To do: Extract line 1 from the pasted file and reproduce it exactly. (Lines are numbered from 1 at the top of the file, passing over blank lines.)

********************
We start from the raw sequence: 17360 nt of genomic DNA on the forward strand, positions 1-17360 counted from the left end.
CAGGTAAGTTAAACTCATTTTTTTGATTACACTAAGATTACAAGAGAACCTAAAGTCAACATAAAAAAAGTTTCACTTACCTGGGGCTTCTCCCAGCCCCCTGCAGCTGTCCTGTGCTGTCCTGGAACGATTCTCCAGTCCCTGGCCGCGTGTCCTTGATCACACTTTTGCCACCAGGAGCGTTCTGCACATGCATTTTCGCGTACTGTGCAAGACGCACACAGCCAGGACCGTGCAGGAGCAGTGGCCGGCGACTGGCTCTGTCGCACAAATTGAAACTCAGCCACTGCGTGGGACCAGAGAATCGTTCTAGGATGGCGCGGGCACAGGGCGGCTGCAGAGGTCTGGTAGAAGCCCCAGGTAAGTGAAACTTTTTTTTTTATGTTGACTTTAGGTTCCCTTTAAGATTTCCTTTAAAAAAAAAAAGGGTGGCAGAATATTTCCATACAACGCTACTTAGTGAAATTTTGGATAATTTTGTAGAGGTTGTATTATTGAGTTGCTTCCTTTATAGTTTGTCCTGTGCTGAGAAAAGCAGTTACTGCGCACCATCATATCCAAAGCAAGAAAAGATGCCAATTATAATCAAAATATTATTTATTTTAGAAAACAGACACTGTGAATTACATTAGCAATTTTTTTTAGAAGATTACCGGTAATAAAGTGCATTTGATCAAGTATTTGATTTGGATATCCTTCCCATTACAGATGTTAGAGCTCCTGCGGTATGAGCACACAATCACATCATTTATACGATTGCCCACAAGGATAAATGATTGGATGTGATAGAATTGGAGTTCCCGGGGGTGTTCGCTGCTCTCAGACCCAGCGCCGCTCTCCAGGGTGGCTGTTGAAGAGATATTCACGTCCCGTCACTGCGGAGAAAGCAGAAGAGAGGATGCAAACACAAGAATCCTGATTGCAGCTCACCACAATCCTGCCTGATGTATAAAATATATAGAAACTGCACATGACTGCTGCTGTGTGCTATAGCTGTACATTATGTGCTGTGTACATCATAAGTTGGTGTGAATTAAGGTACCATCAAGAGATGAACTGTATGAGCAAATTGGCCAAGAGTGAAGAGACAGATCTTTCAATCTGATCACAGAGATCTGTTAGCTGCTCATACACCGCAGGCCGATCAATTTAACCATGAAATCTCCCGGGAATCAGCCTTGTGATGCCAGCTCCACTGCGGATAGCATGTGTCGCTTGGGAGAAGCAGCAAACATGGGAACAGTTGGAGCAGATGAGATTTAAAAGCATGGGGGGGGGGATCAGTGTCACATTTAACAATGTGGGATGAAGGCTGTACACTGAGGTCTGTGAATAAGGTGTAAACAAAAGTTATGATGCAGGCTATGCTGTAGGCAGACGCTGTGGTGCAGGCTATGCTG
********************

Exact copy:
We start from the raw sequence: 17360 nt of genomic DNA on the forward strand, positions 1-17360 counted from the left end.